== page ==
Premier League managers and the crazy negotiations that are making even the bad one’s rich

The sad departure of Rafael Benítez from Newcastle United was far from amicable, but it provided something of a rarity in the Premier League; a manager who saw out the full term of his contract.

Benítez’s three-year reign with the Toon Army comes to an end on the same day that David Moyes’ six-year contract at Manchester United is also due to expire. Incredibly, despite only lasting nine months at Old Trafford, Moyes has remained on the wage bill for this long. But even that is beaten by Alan Pardew’s crazy eight-year deal, which doesn’t run out until September 2020.

If we look at Leicester City, we can really see the madness that is going on around the contracts of Premier League managers. Brendan Rodgers moved from Celtic to Leicester on a deal that runs up to 2022, but this has made him the fourth manager the club had already offered a contract for, to be the man in charge of the 2019-20 campaign.

The first, Claudio Ranieri, was sacked in February 2017, six months after agreeing a four-year extension following the Italian guiding the Foxes to that memorable Premier League title.

Craig Shakespeare, who succeeded Ranieri, was sacked in October 2017, four months into a three-year deal, whilst Claude Puel was triggered in favour of Rodgers in February, having originally been contracted until June 2020.

There are similar stories right across English football’s top-flight, such as at Southampton, who appointed Ralph Hasenhüttl last December to replace Mark Hughes, even though the Welshman had been signed up until 2021.

Hughes, who had replaced Mauricio Pellegrino, whose deal doesn’t run out until next summer, was still under contract at Stoke City until the end of last season, despite being sacked in January 2018.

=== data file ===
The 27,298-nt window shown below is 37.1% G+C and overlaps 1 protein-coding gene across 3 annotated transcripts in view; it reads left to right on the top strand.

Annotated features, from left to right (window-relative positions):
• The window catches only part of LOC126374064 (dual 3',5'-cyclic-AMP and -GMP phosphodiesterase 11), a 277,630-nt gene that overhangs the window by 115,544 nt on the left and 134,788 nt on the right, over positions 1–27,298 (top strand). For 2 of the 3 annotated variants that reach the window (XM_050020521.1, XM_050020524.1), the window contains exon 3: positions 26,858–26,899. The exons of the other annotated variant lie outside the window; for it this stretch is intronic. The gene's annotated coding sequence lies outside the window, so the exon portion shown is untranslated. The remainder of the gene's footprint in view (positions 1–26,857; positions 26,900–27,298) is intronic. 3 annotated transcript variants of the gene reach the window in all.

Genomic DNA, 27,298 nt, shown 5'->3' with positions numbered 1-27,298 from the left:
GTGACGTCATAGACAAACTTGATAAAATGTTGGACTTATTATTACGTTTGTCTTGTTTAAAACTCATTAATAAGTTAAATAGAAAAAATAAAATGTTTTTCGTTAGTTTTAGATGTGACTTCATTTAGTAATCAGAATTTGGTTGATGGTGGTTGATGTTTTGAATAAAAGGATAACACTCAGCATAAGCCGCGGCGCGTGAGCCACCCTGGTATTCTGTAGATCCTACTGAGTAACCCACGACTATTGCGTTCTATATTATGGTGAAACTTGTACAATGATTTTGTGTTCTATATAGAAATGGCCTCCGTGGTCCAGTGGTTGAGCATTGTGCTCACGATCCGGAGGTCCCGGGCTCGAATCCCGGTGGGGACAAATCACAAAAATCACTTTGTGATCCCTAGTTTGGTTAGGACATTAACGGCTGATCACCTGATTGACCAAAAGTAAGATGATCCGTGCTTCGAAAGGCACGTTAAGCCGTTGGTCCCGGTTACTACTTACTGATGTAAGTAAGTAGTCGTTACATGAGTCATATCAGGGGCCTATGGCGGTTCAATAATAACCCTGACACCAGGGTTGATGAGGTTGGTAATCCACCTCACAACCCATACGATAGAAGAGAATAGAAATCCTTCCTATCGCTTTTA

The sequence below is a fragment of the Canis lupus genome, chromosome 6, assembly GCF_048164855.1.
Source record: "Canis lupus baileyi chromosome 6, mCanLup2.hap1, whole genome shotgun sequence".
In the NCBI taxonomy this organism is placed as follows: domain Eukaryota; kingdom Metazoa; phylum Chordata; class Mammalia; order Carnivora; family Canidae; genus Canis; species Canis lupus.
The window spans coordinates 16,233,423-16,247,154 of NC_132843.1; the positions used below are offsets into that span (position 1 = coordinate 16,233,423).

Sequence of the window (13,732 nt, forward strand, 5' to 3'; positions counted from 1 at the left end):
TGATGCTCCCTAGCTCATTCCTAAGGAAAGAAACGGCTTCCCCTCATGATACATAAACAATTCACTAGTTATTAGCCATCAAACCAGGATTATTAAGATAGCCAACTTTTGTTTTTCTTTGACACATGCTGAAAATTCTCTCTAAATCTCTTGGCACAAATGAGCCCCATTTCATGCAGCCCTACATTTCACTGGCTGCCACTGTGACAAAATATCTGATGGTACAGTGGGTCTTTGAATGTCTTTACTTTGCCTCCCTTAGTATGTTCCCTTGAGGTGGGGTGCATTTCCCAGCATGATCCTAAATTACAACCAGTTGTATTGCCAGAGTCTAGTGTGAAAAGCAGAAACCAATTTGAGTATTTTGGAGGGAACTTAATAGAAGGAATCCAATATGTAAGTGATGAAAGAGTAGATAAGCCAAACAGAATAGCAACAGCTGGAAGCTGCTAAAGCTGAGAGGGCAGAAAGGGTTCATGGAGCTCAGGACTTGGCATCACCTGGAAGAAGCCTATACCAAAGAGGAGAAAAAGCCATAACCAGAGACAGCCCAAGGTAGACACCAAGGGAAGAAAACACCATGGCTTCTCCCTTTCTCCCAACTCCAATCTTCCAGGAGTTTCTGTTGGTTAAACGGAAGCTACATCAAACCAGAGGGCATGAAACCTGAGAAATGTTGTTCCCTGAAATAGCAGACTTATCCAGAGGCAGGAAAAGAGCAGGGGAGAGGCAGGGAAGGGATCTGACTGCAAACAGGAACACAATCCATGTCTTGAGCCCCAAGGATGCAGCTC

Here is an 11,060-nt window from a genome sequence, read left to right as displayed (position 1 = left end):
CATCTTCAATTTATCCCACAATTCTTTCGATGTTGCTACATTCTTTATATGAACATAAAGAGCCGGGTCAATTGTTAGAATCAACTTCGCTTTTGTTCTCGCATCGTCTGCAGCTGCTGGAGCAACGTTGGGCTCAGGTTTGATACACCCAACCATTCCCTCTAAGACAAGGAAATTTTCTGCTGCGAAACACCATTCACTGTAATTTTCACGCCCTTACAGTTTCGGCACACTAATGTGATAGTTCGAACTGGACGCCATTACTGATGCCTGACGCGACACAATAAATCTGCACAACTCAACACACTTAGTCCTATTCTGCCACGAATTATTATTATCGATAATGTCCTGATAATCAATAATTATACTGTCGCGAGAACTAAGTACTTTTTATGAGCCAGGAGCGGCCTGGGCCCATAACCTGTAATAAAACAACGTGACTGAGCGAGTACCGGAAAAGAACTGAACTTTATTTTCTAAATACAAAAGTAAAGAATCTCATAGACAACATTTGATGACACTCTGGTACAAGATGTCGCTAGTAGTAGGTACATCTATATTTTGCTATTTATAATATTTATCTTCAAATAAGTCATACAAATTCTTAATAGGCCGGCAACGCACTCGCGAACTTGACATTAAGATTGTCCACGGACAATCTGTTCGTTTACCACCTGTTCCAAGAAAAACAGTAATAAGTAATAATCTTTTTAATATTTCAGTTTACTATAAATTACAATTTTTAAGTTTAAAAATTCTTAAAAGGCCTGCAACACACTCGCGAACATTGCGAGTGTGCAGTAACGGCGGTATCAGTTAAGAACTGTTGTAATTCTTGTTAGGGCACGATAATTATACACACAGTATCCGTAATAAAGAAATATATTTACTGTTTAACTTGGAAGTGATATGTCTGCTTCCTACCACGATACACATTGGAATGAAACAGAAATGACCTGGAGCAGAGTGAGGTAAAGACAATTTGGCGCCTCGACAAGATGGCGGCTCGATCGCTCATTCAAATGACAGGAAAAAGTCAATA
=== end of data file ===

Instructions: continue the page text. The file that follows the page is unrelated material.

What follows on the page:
Paying off managers is becoming ridiculously expensive. Manchester United’s half-yearly accounts showed that it had cost them £19.6m to pay off Mourinho and his assistants. The ‘Special One’ had signed an extension at United that would have taken him to the end of the 2019-20 season, with an option for a further year. Even Mourinho’s previous contract at Chelsea, which he signed in August 2015, before being sacked four months later, runs until this summer.

In the Premier League, it had become the norm to offer multi-year contracts, while single-year, rolling contracts are more common in the Football League. Managers like Mourinho hold the balance of power in their employment negotiations. The bigger the name, the better the negotiating power they have on their notice period.

The spiralling costs of paying off sacked managers has meant that it is far less common to see six- and eight-year deals, like the one’s signed by Moyes and Pardew, now being offered. That said, Jürgen Klopp is three years from completing a six-year deal at Liverpool, pending an extension. Currently, just three Premier League managers have four years left on their deal; Watford’s Javi Gracia, Tottenham’s Mauricio Pochettino, and new Brighton manager, Graham Potter, all of whom are under contract until the summer of 2023.

Premier League clubs seem to be wising up to the waste of money that multi-year contracts bring.

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